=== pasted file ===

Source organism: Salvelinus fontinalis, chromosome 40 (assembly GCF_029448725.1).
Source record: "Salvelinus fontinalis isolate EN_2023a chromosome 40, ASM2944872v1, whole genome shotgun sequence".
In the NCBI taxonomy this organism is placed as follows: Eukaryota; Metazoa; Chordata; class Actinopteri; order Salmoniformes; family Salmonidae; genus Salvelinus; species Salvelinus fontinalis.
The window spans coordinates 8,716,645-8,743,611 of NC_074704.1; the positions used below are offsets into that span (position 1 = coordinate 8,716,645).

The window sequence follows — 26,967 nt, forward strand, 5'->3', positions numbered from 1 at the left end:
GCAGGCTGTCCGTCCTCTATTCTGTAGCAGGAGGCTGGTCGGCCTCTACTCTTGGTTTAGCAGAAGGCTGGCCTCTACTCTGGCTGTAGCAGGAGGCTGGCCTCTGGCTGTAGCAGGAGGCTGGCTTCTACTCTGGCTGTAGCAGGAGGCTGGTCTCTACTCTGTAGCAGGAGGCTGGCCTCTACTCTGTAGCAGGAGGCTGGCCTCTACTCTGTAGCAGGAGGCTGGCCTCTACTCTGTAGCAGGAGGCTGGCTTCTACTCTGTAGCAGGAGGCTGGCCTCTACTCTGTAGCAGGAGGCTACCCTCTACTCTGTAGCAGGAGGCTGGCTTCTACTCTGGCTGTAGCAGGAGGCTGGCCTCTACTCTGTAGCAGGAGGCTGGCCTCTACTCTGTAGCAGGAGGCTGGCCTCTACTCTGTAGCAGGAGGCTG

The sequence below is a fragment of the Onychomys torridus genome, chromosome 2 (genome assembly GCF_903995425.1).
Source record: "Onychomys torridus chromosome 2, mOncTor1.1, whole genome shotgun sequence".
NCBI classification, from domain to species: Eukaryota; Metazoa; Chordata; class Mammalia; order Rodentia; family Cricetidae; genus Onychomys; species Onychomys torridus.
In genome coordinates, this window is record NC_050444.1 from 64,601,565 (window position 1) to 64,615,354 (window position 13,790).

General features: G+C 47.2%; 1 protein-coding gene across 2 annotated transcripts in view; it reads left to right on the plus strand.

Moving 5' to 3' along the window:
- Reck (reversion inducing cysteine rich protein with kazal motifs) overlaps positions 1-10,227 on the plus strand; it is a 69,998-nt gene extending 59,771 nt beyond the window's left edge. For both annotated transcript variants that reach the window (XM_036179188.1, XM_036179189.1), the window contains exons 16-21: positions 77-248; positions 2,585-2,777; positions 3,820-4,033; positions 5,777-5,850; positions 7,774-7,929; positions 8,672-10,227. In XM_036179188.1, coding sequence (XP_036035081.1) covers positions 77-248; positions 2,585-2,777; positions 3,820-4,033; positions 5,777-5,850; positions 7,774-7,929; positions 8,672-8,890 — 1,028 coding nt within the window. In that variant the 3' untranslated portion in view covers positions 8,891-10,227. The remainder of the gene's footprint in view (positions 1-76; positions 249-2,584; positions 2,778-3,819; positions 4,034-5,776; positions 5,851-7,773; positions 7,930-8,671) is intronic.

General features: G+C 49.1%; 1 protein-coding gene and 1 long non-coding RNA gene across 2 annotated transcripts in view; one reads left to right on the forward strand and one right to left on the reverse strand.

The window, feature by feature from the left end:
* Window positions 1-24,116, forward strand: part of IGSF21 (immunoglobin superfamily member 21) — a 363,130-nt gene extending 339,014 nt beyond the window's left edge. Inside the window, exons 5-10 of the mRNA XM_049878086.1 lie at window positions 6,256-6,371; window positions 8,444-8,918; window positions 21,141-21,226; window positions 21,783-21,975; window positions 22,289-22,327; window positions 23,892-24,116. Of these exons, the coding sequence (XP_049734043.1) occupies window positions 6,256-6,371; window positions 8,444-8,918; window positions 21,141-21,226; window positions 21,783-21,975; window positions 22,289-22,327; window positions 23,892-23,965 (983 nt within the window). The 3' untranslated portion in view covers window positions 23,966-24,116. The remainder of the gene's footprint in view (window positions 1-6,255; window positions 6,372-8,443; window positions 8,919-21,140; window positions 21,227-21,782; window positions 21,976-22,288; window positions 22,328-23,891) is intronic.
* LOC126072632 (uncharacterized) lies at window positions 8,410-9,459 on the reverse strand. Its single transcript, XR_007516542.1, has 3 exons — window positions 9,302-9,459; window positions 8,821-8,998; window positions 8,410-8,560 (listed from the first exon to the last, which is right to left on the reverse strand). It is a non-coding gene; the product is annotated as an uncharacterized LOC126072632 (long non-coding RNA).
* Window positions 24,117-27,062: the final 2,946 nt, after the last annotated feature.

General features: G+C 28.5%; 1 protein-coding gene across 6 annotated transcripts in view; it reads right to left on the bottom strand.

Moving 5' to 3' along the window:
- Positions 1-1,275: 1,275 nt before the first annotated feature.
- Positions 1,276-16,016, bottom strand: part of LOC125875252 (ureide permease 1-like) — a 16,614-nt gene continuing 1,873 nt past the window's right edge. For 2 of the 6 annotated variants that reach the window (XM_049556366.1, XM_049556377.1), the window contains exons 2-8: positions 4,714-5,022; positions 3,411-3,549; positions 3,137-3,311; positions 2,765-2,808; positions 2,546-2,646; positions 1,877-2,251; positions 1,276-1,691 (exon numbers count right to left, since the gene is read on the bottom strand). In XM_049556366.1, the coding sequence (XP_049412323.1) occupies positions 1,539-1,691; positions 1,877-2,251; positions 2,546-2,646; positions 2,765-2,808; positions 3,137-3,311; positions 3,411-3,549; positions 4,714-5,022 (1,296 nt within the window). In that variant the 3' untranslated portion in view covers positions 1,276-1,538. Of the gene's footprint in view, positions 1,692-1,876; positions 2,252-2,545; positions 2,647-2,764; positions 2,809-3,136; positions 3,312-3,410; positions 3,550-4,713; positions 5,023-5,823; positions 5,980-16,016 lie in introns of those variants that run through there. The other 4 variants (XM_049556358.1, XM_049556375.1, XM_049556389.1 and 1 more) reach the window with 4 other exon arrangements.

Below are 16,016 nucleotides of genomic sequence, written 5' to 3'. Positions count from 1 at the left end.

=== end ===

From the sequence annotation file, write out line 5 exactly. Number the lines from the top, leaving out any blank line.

The window sequence follows — 26,967 nt, forward strand, 5'->3', positions numbered from 1 at the left end: